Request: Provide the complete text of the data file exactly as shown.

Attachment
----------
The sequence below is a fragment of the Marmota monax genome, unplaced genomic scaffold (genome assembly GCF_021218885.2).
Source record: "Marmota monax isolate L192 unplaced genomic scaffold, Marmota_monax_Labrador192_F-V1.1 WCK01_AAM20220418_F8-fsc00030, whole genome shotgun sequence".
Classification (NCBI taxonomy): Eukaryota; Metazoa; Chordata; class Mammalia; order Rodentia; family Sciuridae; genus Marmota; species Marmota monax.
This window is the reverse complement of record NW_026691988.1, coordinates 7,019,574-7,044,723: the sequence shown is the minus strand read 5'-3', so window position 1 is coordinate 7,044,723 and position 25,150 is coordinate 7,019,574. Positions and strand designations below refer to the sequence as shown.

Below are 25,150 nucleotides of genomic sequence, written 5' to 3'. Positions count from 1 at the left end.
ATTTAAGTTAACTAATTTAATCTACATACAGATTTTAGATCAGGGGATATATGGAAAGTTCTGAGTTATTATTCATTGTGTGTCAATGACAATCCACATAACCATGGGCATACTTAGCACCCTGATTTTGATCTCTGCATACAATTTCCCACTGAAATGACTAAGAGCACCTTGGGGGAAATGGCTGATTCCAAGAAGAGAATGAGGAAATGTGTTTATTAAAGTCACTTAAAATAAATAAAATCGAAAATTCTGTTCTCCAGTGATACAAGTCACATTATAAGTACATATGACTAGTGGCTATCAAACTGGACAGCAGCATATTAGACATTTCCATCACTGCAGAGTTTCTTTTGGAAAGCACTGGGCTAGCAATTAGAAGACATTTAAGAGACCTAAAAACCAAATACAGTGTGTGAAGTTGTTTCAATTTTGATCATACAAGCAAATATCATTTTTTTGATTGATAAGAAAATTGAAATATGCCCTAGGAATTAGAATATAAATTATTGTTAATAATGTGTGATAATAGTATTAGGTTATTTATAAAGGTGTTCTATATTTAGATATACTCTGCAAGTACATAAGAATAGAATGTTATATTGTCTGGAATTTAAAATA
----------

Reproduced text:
The sequence below is a fragment of the Marmota monax genome, unplaced genomic scaffold (genome assembly GCF_021218885.2).
Source record: "Marmota monax isolate L192 unplaced genomic scaffold, Marmota_monax_Labrador192_F-V1.1 WCK01_AAM20220418_F8-fsc00030, whole genome shotgun sequence".
Classification (NCBI taxonomy): Eukaryota; Metazoa; Chordata; class Mammalia; order Rodentia; family Sciuridae; genus Marmota; species Marmota monax.
This window is the reverse complement of record NW_026691988.1, coordinates 7,019,574-7,044,723: the sequence shown is the minus strand read 5'-3', so window position 1 is coordinate 7,044,723 and position 25,150 is coordinate 7,019,574. Positions and strand designations below refer to the sequence as shown.

Below are 25,150 nucleotides of genomic sequence, written 5' to 3'. Positions count from 1 at the left end.
ATTTAAGTTAACTAATTTAATCTACATACAGATTTTAGATCAGGGGATATATGGAAAGTTCTGAGTTATTATTCATTGTGTGTCAATGACAATCCACATAACCATGGGCATACTTAGCACCCTGATTTTGATCTCTGCATACAATTTCCCACTGAAATGACTAAGAGCACCTTGGGGGAAATGGCTGATTCCAAGAAGAGAATGAGGAAATGTGTTTATTAAAGTCACTTAAAATAAATAAAATCGAAAATTCTGTTCTCCAGTGATACAAGTCACATTATAAGTACATATGACTAGTGGCTATCAAACTGGACAGCAGCATATTAGACATTTCCATCACTGCAGAGTTTCTTTTGGAAAGCACTGGGCTAGCAATTAGAAGACATTTAAGAGACCTAAAAACCAAATACAGTGTGTGAAGTTGTTTCAATTTTGATCATACAAGCAAATATCATTTTTTTGATTGATAAGAAAATTGAAATATGCCCTAGGAATTAGAATATAAATTATTGTTAATAATGTGTGATAATAGTATTAGGTTATTTATAAAGGTGTTCTATATTTAGATATACTCTGCAAGTACATAAGAATAGAATGTTATATTGTCTGGAATTTAAAATA